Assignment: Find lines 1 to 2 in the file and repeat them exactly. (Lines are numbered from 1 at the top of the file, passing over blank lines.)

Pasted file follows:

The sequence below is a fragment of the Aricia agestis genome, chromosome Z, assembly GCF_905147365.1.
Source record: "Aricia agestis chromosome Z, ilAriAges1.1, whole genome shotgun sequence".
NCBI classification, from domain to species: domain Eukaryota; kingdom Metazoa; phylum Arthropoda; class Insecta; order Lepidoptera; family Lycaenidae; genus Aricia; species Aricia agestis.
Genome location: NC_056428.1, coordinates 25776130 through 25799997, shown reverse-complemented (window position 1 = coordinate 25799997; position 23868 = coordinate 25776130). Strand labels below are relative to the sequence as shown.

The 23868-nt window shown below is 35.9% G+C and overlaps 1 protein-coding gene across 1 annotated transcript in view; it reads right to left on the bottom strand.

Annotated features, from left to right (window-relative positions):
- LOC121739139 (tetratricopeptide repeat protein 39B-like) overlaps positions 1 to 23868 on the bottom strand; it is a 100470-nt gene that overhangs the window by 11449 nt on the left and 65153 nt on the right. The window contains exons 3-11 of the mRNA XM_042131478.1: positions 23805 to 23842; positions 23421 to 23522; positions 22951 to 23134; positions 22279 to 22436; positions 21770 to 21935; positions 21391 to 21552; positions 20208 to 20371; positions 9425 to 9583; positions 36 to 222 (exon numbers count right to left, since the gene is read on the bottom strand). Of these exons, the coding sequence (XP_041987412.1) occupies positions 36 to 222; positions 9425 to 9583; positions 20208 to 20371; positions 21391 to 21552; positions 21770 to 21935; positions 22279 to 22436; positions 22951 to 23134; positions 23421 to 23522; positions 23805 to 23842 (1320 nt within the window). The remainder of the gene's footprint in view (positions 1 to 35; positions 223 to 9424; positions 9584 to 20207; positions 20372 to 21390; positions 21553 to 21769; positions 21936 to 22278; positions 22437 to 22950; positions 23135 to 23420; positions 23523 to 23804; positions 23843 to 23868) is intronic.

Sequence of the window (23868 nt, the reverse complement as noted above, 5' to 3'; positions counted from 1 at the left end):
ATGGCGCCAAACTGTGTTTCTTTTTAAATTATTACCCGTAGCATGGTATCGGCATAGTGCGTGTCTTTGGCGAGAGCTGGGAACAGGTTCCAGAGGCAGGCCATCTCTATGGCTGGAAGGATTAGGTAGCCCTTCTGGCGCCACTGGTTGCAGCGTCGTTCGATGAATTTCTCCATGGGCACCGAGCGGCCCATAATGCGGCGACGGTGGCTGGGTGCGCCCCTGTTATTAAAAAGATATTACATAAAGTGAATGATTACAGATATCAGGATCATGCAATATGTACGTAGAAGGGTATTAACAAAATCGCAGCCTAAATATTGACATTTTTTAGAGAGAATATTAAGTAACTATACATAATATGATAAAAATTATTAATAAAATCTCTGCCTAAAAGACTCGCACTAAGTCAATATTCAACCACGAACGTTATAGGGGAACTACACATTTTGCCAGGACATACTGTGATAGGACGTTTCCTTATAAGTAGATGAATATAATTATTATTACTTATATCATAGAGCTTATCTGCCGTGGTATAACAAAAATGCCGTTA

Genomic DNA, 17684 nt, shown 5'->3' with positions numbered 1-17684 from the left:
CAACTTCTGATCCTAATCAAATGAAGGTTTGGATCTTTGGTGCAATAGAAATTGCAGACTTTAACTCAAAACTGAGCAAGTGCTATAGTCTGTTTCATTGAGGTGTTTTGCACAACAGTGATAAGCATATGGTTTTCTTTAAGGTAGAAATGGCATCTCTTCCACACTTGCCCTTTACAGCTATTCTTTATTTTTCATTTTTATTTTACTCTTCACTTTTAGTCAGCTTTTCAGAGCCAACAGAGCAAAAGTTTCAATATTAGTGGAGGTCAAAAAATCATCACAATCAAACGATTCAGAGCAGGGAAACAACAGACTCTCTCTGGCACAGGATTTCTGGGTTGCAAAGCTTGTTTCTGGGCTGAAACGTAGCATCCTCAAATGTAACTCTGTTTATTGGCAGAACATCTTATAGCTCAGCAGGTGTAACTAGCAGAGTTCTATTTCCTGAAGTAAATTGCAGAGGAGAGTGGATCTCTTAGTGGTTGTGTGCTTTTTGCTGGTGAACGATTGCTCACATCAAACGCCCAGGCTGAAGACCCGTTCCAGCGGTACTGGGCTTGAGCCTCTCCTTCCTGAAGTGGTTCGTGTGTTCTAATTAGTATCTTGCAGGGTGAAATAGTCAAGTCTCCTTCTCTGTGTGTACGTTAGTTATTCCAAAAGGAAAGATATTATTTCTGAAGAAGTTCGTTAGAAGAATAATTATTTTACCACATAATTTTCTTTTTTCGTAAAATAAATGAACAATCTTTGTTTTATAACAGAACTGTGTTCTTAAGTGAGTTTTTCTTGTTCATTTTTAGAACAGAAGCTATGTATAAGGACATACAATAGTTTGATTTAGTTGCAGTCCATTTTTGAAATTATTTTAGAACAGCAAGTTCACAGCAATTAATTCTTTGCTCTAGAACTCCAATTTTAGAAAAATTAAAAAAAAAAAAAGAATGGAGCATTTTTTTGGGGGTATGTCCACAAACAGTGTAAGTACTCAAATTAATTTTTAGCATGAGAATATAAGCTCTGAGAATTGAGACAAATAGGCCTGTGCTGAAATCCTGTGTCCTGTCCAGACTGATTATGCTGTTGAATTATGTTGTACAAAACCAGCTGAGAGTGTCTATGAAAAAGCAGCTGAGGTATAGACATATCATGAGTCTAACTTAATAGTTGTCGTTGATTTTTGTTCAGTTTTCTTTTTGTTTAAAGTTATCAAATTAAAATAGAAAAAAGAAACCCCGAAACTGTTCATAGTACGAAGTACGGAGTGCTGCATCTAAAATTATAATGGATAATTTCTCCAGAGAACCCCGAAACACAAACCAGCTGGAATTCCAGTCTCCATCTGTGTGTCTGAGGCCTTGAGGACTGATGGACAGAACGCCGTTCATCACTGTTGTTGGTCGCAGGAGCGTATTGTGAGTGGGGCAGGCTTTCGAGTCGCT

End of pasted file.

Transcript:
The sequence below is a fragment of the Aricia agestis genome, chromosome Z, assembly GCF_905147365.1.
Source record: "Aricia agestis chromosome Z, ilAriAges1.1, whole genome shotgun sequence".